Los Angeles has its fair share of sports team foundations around town, including the L.A. Dodgers Foundation, L.A. Clippers Foundation, and L.A. Galaxy Foundation. But regardless of how successful the city’s professional players become, their individual giving is often more modest or under-the-radar. Today’s sports funding story features a linebacker for the Minnesota Vikings who hasn’t forgotten his roots as a Los Angeles native and is giving back to a cause that’s close to his heart.
Anthony Barr grew up in his grandparents’ house with his mom, who was working a couple jobs and also going back to school. Now he’s a three-time NFL Pro-Bowler and starter for the Minnesota Vikings defense, but he hasn’t forgotten how hard things were for his mom as a single parent. This is why Barr started a foundation that’s “committed to breaking the cycle of poverty for low-income, single parent families by providing single parents access to a post-secondary education or certification.”
When the NFL player first launched Raise the Barr in 2016, the organization’s sole focus was providing funds for tuition and childcare for single mothers. But now, the organization is expanding its mission and partnering with local organizations in Los Angeles and the Twin Cities in Minnesota.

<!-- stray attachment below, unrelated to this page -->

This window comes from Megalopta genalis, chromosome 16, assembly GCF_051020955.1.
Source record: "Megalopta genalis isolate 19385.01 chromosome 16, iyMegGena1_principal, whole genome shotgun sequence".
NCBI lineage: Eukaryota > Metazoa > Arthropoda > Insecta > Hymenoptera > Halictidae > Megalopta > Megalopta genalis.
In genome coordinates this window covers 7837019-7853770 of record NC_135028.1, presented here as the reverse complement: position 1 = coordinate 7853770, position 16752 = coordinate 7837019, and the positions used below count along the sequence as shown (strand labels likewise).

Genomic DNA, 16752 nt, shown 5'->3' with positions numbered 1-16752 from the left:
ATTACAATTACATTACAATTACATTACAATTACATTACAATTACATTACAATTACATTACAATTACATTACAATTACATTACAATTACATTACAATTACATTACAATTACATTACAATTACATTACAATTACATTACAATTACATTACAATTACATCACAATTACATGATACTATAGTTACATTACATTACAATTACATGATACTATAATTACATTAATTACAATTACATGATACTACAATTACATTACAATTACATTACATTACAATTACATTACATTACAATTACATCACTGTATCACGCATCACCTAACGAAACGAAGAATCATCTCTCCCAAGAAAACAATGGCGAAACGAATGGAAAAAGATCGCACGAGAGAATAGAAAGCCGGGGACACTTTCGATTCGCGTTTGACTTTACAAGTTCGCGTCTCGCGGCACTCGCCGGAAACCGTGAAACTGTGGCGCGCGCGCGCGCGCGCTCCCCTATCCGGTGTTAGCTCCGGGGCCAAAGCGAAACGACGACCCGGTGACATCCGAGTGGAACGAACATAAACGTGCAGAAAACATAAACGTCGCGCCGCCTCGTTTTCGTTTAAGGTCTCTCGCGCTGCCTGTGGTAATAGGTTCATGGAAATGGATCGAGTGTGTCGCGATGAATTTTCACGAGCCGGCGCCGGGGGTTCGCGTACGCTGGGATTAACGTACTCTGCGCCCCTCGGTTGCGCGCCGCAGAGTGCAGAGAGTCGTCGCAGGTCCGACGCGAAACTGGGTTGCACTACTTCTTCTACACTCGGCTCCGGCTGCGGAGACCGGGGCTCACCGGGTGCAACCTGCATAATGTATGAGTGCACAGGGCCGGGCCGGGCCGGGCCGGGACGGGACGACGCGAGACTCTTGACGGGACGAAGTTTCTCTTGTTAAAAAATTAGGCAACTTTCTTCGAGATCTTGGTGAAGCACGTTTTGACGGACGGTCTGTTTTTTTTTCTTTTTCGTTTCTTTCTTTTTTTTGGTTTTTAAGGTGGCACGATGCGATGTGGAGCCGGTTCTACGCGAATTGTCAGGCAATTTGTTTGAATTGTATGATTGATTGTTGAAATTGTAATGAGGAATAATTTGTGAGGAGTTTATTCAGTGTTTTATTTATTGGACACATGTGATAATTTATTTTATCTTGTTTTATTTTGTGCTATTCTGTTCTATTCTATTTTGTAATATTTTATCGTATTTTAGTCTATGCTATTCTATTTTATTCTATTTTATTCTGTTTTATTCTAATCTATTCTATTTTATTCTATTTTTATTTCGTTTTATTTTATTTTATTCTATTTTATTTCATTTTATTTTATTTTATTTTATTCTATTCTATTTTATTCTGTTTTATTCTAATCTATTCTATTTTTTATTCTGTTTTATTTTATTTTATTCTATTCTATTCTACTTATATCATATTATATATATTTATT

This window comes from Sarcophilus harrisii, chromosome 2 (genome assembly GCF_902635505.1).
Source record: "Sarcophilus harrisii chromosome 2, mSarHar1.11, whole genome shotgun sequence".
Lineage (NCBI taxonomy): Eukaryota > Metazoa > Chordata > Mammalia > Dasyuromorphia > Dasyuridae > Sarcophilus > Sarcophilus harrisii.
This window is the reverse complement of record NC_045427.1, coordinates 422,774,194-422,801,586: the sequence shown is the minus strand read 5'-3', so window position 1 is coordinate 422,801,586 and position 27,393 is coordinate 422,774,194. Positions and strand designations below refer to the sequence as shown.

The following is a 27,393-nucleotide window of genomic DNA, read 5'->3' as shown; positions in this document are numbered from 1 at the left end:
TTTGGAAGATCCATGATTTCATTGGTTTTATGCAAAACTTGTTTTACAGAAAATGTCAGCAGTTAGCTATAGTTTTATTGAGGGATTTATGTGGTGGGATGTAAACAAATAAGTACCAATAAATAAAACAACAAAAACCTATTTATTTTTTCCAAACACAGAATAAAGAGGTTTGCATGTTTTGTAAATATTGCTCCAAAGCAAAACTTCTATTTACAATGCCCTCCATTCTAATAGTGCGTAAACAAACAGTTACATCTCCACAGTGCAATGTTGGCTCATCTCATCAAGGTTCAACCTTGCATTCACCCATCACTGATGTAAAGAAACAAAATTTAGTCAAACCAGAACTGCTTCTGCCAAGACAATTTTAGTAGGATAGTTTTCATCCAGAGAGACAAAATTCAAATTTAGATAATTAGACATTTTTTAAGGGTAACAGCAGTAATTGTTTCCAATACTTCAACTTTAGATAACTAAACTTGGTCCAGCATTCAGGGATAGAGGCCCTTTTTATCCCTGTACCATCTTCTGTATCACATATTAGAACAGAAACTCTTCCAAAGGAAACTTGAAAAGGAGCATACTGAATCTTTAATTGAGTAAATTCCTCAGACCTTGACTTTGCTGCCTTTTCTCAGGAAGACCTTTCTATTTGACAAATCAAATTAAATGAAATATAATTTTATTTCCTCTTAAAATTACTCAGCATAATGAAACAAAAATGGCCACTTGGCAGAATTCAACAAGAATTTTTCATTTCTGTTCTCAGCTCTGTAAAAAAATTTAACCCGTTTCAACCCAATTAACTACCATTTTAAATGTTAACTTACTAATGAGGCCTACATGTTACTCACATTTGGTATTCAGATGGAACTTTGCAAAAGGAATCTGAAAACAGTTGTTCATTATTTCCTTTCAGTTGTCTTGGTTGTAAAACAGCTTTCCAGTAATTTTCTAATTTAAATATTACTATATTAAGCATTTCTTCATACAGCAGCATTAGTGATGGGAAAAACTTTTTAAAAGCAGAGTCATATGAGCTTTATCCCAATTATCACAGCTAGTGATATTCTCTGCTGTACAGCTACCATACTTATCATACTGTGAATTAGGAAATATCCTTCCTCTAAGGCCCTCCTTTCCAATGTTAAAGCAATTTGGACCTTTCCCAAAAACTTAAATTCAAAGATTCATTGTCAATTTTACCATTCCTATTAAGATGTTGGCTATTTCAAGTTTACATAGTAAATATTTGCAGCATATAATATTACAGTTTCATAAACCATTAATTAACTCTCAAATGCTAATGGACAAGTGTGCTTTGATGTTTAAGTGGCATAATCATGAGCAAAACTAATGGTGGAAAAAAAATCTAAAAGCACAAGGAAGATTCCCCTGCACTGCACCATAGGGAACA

In Los Angeles, Barr recently launched the Raise the Barr Emergency Grant Fund for Single Parent Undergraduates at a wine tasting charity event at L.A.’s Loyola High School, Barr’s alma mater. Barr raised around $50,000 from the event and will put that money to use in the Los Angeles area via grants to UCLA Students with Dependents program, Jenesse Center for Domestic Violence Intervention and Prevention, Santa Monica College, and Upward Bound House. The reason that these funds are called “emergency grants” is because research shows that something as simple as a broken-down car or a sick child can prevent single parents from completing their degrees and moving on to find better jobs to support their families.
Also in Los Angeles, Raise the Barr hosted a free football camp in June for youth ages eight to 13 at Loyola High School. Even on a non-emergency basis and in addition to new nonprofit funding, Raise the Barr will continue to provide tuition and childcare funding to single-parent undergraduates via scholarships in both California and Minnesota.
On the surface, this appears to be a very narrow and niche funding area. But in addition to the funder’s new L.A. emergency effort, Barr plans to supplement that support to include wrap-around social services for students in single-parent homes, such as food and shelter. At just 26 years old, Anthony Barr is an athlete-philanthropist to keep an eye on no matter who you root for on the football field.